Humans have been trying to domesticate animals for thousands of years. We’ve taught dogs how to fetch the paper, cats how to use litter boxes, and horses how to pull carts since ancient times. The efforts have paid off in many ways humans benefit from having well-trained workers, such as farmhands or soldiers, while pets provide companionship and entertainment.
However, there are still plenty of animals that people don’t want around them, like cockroaches or mosquitoes. And even those they do desire can be difficult to tame.
“Domestication is a complex trait,” says Dr. Steven M. Calle, professor emeritus in the Department of Biological Sciences and director of the Center of Excellence for Aquatic Research at Embry-Riddle Aeronautical University. “It takes time and effort.”
Calle has studied the genetics of dog breeds extensively, but he also believes that all animals possess their own unique attributes that make them more or less suitable for domestication.
For example, he notes that wolves tend to be aggressive toward strangers but not toward members of their own pack. In contrast, dogs are very social and friendly with other dogs but often wary of everyone else. On top of these innate characteristics, however, human societies also play an important role in shaping which animals thrive best among us.
In this article, we’ll look at several types of animals that humans consider our friends and why some are easier to turn into household pets than others. First up: the most popular pet on Earth.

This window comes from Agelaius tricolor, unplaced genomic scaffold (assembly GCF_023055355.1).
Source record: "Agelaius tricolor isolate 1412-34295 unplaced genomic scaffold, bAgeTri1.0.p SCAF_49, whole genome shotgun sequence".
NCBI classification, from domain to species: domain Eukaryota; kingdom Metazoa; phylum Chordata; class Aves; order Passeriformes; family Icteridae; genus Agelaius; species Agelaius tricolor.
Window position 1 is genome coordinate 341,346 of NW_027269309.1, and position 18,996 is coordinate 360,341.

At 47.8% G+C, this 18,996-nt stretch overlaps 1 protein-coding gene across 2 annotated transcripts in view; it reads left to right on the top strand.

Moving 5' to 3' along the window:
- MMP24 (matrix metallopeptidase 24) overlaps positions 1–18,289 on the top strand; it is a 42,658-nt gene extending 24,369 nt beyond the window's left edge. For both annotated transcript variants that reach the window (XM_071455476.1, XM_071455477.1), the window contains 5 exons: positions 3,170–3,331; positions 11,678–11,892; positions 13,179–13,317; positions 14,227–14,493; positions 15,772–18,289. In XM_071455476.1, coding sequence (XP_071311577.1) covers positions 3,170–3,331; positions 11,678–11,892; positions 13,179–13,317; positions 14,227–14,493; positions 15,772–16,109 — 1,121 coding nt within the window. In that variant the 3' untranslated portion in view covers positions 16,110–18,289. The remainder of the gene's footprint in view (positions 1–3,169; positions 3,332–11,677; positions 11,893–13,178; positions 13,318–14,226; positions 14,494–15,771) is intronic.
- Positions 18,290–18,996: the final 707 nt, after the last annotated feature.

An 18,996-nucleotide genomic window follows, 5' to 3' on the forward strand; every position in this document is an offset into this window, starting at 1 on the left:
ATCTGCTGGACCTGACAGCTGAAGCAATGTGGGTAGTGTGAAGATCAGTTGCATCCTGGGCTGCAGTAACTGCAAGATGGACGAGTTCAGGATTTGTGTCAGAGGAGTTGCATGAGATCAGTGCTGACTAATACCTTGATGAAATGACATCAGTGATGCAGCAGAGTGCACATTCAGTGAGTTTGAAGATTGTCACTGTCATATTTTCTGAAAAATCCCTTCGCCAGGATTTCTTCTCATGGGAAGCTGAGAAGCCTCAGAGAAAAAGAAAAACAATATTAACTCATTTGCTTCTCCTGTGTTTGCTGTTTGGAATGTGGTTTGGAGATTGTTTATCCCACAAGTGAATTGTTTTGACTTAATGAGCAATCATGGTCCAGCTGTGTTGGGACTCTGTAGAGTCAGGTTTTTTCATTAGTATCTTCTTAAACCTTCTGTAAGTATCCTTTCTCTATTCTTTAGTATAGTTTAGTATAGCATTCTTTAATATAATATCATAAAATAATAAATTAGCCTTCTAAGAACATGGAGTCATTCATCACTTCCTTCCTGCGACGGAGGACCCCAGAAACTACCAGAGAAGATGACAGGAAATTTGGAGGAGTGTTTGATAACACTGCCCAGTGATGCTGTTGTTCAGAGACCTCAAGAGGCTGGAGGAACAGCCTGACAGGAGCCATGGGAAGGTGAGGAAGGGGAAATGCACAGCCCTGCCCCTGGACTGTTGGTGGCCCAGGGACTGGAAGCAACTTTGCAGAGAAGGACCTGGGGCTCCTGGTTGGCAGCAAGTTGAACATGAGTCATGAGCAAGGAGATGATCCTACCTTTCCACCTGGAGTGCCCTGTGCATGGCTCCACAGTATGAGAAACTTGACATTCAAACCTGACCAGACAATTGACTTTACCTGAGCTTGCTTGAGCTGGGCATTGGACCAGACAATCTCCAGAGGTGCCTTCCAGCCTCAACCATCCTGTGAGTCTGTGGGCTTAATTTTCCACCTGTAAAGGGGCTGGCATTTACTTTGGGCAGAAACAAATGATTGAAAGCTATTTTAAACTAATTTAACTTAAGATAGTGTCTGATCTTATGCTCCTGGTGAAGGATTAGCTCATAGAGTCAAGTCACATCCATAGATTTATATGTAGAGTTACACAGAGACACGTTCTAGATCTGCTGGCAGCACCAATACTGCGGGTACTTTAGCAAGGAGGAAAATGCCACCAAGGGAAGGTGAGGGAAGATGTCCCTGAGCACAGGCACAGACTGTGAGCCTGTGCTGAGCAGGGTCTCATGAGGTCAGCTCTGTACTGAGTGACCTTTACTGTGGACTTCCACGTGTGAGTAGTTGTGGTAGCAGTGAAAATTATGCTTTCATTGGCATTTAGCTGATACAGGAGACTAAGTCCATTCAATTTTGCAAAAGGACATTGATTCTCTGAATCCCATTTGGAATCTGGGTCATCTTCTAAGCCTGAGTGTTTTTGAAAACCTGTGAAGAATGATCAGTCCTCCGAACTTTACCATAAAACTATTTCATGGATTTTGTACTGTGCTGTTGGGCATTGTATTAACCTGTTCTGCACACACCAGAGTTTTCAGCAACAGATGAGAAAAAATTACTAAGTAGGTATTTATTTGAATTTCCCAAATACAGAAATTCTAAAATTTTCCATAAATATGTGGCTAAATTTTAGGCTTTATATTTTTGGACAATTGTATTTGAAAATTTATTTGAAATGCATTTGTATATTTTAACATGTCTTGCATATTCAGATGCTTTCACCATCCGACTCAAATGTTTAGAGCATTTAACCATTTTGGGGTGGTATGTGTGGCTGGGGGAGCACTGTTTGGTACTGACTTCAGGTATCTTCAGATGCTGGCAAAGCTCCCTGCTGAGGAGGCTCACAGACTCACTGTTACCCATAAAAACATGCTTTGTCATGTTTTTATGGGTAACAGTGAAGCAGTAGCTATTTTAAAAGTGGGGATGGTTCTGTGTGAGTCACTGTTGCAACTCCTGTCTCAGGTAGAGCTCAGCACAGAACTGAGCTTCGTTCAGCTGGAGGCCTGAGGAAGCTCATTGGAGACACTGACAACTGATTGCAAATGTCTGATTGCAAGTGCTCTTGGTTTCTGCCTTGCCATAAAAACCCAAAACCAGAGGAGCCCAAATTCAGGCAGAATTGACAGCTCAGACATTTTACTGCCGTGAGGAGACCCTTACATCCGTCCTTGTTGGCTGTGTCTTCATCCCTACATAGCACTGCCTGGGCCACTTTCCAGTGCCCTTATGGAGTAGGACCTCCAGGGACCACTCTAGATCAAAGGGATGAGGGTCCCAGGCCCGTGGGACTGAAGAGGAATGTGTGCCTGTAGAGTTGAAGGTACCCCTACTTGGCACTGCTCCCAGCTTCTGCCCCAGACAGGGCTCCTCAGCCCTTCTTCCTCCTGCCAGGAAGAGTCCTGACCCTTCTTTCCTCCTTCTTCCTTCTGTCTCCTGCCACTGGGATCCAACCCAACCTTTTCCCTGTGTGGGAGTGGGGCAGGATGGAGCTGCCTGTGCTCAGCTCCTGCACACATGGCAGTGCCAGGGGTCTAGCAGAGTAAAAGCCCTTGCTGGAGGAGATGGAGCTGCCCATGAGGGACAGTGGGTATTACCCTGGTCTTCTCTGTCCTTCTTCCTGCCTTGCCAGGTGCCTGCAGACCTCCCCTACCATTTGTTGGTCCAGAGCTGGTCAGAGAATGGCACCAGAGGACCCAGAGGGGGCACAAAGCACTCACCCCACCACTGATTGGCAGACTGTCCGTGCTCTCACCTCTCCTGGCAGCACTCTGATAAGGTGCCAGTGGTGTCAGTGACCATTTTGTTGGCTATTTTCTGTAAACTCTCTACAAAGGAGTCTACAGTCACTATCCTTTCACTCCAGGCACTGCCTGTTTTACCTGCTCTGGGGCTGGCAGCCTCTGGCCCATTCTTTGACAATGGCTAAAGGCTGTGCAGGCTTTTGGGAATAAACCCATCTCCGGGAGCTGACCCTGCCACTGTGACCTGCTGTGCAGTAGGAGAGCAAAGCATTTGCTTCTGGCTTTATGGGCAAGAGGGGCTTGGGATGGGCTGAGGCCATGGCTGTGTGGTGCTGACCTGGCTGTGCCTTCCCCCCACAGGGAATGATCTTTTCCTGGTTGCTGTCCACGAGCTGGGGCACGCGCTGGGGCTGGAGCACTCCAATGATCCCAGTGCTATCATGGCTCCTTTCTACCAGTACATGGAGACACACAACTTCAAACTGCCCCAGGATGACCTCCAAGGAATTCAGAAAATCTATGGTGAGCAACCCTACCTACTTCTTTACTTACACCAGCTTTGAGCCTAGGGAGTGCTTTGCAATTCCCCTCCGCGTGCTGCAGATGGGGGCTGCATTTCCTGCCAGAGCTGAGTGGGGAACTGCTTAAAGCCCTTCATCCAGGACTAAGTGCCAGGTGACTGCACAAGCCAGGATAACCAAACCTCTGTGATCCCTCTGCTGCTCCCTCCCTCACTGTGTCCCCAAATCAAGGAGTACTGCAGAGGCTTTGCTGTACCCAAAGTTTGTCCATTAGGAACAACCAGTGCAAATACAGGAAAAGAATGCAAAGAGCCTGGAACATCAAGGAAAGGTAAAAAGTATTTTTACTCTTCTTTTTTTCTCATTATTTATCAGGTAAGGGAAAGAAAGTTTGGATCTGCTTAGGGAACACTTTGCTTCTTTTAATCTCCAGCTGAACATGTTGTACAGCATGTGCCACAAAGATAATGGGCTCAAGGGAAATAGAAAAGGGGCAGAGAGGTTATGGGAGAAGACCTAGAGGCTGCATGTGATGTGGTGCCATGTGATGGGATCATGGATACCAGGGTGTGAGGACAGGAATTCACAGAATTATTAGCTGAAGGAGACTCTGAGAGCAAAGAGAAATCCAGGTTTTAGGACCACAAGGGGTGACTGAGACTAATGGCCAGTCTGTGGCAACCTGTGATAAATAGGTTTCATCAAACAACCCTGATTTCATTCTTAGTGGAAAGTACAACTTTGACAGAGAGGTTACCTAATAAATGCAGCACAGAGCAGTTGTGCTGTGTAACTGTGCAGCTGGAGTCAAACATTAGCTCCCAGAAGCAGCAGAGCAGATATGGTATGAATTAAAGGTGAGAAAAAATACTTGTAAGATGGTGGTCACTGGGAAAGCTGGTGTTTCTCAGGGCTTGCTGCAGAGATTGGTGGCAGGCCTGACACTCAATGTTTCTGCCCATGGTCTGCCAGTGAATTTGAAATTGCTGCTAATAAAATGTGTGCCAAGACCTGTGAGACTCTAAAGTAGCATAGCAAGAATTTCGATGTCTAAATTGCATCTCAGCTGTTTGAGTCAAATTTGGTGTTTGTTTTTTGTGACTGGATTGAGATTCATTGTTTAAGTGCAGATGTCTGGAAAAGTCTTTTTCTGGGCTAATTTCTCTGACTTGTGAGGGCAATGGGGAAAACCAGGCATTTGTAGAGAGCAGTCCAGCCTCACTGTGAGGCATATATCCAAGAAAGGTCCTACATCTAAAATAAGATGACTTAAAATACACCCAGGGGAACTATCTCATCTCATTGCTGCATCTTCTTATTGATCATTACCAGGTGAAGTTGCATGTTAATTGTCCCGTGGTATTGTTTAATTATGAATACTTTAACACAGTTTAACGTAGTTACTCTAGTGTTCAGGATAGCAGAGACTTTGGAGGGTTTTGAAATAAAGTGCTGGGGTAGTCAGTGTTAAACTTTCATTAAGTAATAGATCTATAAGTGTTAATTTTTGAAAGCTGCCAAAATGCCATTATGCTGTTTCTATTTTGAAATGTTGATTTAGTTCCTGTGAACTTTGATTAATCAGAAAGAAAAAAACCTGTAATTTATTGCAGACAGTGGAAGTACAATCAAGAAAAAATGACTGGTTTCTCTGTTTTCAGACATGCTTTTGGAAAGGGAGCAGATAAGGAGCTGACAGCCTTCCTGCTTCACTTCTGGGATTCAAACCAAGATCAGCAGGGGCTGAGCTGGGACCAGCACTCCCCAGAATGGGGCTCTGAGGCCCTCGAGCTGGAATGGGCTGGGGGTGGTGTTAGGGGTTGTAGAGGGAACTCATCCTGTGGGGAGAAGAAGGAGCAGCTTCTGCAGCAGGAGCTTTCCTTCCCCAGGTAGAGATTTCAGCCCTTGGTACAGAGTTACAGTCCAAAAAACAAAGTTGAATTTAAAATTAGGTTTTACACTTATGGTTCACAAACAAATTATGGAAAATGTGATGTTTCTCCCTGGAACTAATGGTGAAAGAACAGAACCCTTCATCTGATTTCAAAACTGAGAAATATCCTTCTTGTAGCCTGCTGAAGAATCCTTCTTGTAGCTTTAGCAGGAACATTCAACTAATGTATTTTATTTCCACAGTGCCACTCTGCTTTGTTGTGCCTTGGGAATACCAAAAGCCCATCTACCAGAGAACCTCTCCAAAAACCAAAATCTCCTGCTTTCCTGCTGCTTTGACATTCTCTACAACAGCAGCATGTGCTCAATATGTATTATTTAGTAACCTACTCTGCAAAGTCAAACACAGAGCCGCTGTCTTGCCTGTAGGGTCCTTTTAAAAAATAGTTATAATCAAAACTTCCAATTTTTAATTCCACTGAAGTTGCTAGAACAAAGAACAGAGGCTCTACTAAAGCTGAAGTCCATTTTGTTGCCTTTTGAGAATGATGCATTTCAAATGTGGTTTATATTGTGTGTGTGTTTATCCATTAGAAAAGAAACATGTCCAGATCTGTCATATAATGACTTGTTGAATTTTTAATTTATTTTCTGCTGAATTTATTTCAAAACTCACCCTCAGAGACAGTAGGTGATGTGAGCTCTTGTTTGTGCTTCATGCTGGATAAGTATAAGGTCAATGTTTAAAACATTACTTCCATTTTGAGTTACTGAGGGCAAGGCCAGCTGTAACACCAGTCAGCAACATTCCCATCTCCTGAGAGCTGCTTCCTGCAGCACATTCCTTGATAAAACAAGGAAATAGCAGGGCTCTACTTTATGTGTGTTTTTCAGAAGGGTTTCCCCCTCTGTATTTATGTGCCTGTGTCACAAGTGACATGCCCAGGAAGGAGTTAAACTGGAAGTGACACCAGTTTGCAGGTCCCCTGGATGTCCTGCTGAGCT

The first thing that comes to mind when you think about getting a puppy or a new dog is love. But what kind of love? Some people prefer a playful pooch who will run through the house after balls or chase cars down the street, while others seek out a loyal friend who won’t leave their side no matter where they go. Regardless of your preferences, though, one thing is clear: It’s tough being a dog.
First, dogs need lots of exercises so they can burn off excess energy. They must also be exposed to sunlight (which helps regulate their body clock) and fresh air (to help control odors). This means spending time outside every day.
Next, they require a diet rich in protein, carbohydrates, and vitamin D, as well as adequate water intake. Finally, they require constant attention from their owners, especially during playtime. All of these requirements put …